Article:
The Covid bereavement campaigner and daughter of a Norwich man who died from the virus has slammed the government's handling of the pandemic after the official number of deaths were revealed.

Jo Goodman, co-founder of Covid-19 Bereaved Families for Justice campaign, said the official figure of 150,000 coronavirus deaths being recorded was “yet another indictment of the government’s handling of the pandemic”.

She said: “We didn’t need to be here and bereaved families and the rest of the country need answers as to how we have suffered one of the highest global death tolls.

“This is ever more urgent as deaths from the Omicron variant continue to surge, with little apparently being done to address this. The public inquiry cannot begin its work soon enough.

“We continue to feel frustrated at the use of 28-day figures to portray the death toll, when the true figures of those with Covid-19 recorded as a cause of death are significantly higher.

“The 23,191 loved ones who struggled again the virus for more than four weeks deserve to be acknowledged on the same basis as others, and the failure to do so is a source of continuing upset to families across the country.”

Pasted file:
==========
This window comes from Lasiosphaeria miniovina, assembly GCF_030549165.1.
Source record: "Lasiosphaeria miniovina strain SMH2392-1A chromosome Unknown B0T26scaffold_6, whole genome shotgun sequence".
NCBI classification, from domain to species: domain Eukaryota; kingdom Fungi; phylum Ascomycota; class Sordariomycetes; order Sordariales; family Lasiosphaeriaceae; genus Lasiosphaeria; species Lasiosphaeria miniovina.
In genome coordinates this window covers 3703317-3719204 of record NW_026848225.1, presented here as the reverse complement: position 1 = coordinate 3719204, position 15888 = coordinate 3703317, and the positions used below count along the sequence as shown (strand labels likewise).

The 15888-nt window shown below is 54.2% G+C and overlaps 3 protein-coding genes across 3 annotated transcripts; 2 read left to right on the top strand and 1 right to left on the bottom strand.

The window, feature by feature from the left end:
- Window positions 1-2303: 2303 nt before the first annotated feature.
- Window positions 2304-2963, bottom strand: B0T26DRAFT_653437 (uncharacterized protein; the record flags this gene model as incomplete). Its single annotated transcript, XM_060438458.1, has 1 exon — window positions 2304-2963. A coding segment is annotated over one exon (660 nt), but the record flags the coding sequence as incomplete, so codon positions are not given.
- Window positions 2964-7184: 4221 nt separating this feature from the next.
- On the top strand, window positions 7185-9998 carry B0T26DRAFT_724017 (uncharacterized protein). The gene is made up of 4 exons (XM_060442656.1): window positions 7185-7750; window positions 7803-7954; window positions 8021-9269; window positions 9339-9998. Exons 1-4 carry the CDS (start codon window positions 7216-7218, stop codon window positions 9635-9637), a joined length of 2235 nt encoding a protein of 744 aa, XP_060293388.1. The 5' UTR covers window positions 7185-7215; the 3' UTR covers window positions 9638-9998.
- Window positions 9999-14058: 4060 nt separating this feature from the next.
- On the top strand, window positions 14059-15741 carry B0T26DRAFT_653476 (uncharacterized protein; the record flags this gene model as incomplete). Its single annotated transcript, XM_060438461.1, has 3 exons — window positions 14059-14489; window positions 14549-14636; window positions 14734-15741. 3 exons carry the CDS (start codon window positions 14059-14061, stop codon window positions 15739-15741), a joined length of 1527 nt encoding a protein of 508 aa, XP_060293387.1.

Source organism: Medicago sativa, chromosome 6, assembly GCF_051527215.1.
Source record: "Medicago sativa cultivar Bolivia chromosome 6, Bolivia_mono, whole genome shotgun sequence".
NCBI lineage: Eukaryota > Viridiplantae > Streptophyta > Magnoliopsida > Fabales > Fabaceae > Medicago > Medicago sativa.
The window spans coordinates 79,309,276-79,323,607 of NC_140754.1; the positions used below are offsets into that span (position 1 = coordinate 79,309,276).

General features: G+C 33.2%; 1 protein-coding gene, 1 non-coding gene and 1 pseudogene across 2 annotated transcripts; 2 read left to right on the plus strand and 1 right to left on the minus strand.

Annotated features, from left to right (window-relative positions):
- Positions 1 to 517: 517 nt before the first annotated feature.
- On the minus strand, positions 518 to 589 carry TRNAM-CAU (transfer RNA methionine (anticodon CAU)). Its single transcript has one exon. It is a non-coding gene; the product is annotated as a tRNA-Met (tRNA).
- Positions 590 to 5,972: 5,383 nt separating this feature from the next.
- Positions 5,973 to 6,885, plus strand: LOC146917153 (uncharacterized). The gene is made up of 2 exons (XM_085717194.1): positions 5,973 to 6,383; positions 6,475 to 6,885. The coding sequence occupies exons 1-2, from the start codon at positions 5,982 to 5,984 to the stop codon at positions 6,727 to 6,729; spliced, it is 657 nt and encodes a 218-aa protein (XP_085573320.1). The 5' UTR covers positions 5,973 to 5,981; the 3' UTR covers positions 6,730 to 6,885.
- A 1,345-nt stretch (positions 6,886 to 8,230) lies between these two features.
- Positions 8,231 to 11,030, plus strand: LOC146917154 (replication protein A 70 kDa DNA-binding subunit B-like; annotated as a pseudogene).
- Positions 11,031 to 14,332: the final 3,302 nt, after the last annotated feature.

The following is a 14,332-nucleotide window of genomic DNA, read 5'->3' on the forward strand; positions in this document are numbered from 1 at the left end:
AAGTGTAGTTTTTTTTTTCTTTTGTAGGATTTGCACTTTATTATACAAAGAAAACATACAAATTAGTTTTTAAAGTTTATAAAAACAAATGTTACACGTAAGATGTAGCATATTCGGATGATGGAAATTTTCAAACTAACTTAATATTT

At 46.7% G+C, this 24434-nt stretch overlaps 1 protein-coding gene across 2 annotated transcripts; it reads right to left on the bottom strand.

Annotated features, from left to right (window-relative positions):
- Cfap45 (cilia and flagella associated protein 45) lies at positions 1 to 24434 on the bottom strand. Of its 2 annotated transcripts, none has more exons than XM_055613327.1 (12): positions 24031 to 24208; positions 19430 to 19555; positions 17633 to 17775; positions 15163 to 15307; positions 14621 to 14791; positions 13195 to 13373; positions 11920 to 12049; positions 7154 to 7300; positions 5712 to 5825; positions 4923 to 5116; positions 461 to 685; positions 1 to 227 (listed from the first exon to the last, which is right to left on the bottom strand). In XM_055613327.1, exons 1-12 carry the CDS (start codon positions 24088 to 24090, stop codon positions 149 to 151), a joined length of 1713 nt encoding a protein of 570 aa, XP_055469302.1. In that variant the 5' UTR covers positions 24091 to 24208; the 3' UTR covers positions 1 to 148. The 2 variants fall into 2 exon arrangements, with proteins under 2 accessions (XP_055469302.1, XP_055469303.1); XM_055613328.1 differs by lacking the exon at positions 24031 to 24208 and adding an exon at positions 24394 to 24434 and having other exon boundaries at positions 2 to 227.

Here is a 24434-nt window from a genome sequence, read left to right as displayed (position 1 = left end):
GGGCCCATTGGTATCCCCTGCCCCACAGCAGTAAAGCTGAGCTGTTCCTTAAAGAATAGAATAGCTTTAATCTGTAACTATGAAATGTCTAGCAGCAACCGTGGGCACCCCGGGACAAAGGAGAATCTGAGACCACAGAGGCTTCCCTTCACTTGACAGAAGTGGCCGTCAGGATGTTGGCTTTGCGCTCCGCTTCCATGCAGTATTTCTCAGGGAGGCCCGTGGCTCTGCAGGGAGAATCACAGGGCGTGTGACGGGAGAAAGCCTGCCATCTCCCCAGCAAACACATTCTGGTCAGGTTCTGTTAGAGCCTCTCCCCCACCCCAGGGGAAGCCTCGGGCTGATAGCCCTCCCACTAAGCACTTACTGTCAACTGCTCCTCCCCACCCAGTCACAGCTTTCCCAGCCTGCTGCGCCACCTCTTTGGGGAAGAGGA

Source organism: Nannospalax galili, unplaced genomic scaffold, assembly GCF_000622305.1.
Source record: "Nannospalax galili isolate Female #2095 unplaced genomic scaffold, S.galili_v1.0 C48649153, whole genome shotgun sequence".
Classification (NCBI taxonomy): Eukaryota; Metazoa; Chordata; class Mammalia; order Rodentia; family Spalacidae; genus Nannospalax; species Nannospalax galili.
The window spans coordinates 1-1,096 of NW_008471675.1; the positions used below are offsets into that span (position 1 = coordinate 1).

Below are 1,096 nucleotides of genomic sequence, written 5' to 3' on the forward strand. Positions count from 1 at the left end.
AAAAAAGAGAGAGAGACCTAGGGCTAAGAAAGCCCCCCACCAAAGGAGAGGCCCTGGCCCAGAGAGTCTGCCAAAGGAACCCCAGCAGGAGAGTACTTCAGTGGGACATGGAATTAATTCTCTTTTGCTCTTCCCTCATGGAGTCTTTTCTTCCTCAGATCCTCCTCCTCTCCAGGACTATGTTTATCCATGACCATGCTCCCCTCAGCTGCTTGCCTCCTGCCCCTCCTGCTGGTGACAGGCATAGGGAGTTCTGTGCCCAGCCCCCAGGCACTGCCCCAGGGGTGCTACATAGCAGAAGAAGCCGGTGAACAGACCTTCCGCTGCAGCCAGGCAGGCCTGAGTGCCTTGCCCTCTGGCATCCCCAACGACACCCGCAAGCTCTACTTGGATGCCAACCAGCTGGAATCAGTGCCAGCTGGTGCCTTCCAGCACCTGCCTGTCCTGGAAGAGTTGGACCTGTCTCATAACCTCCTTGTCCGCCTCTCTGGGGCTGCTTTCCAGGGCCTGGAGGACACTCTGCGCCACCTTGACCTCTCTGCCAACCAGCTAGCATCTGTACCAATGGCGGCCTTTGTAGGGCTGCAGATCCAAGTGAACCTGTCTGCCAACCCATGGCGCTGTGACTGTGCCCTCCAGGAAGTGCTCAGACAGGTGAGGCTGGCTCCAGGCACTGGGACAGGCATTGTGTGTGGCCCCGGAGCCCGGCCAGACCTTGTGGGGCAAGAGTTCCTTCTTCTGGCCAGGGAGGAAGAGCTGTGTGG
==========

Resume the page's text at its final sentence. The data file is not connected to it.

The Covid-19 Bereaved Families for Justice group was co-founded by Miss Goodman following the death of her father Stuart at the age of 72.

Mr Goodman, who worked as a newspaper photographer and picture editor, died at Norwich and Norfolk University Hospital on April 2 last year.

On September 28, 2021, Miss Goodman was one of five bereaved family members who spoke to prime minister Boris Johnson at a private briefing and was left feeling positive about the meeting.

However, after ITV News footage emerged of the prime minister's then-press secretary Allegra Stratton and adviser Ed Oldfield, along with other aides, filmed joking about a “fictional” Downing Street party in December 2020, that initial positivity turned to anger.

In a statement, the Covid-19 Bereaved Families for Justice Group, said: "In September Boris Johnson looked bereaved families in the eyes and told them he had done everything he could to save their loved ones.

"There are simply no words to describe how upsetting and shameful it is to then hear Boris Johnson's team laughing about breaking the rules they had made, whilst others followed them and could only say goodbye to their loved ones through a screen.

"It’s the behaviour of people who think they’re above us."